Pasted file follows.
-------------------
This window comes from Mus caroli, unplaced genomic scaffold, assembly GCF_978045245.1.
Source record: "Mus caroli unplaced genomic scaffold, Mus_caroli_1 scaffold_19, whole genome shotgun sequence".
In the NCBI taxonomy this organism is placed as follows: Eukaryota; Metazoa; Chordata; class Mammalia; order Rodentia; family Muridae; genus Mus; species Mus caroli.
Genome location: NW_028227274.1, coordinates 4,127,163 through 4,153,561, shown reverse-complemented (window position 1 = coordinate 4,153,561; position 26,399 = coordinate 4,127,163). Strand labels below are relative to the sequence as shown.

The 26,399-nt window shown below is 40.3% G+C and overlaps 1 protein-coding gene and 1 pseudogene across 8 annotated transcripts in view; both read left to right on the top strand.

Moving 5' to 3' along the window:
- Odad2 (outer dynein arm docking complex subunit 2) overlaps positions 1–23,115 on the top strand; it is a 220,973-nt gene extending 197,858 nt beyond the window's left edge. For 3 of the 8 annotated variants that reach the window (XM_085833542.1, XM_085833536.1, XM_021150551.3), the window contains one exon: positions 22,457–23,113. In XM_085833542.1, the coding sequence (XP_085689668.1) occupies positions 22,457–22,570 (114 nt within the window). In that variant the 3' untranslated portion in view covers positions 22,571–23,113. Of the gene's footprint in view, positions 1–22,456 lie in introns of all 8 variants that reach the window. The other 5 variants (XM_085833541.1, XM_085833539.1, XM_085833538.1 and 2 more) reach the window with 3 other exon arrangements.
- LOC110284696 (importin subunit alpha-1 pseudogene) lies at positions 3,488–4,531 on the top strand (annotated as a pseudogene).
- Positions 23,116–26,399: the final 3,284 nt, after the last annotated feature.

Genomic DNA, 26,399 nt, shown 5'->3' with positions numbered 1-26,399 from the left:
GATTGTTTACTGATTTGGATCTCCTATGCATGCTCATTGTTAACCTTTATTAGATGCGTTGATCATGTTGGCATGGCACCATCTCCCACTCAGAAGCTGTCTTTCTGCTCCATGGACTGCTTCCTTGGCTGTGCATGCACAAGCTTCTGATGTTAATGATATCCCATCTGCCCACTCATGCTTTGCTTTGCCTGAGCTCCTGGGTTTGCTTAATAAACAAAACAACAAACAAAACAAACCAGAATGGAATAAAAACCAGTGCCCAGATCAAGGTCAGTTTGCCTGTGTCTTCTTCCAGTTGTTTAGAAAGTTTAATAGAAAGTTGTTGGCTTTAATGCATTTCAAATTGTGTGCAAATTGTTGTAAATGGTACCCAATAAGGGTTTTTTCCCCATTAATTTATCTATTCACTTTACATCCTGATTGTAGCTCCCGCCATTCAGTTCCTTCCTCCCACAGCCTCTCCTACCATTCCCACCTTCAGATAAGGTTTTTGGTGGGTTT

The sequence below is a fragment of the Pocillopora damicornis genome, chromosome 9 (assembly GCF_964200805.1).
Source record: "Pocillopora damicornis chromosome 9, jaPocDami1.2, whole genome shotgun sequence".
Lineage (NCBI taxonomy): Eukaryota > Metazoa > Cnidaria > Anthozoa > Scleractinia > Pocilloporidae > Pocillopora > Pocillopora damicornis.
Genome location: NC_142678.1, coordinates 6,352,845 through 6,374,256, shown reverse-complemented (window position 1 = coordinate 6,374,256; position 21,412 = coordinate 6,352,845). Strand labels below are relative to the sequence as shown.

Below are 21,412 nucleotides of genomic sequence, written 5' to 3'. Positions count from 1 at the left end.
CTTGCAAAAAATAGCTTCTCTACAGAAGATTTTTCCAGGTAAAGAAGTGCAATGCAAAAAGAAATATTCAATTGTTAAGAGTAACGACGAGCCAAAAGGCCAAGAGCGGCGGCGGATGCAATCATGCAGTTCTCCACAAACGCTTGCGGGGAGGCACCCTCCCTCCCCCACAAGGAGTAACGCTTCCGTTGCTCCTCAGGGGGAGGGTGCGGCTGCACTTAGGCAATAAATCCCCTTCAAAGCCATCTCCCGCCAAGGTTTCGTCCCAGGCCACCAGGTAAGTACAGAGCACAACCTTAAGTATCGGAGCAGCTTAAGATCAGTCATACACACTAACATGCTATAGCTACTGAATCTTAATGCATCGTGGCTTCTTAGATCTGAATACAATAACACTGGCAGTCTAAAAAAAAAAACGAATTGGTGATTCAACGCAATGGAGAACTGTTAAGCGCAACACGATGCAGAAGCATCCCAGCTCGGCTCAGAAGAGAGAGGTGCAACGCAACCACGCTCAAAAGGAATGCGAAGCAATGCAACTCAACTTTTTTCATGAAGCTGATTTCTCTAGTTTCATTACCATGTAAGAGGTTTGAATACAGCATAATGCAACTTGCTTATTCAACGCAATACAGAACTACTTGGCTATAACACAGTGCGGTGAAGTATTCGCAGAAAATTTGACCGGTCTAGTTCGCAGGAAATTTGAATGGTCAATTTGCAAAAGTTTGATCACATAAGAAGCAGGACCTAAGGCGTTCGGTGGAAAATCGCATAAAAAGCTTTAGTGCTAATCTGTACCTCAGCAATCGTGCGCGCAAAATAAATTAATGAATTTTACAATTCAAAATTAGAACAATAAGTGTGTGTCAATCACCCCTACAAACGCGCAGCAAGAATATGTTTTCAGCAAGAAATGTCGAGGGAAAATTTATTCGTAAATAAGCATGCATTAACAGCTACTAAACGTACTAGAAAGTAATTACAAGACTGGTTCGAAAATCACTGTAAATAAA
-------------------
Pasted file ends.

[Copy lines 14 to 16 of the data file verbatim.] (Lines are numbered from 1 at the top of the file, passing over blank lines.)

Lineage (NCBI taxonomy): Eukaryota > Metazoa > Cnidaria > Anthozoa > Scleractinia > Pocilloporidae > Pocillopora > Pocillopora damicornis.
Genome location: NC_142678.1, coordinates 6,352,845 through 6,374,256, shown reverse-complemented (window position 1 = coordinate 6,374,256; position 21,412 = coordinate 6,352,845). Strand labels below are relative to the sequence as shown.

Below are 21,412 nucleotides of genomic sequence, written 5' to 3'. Positions count from 1 at the left end.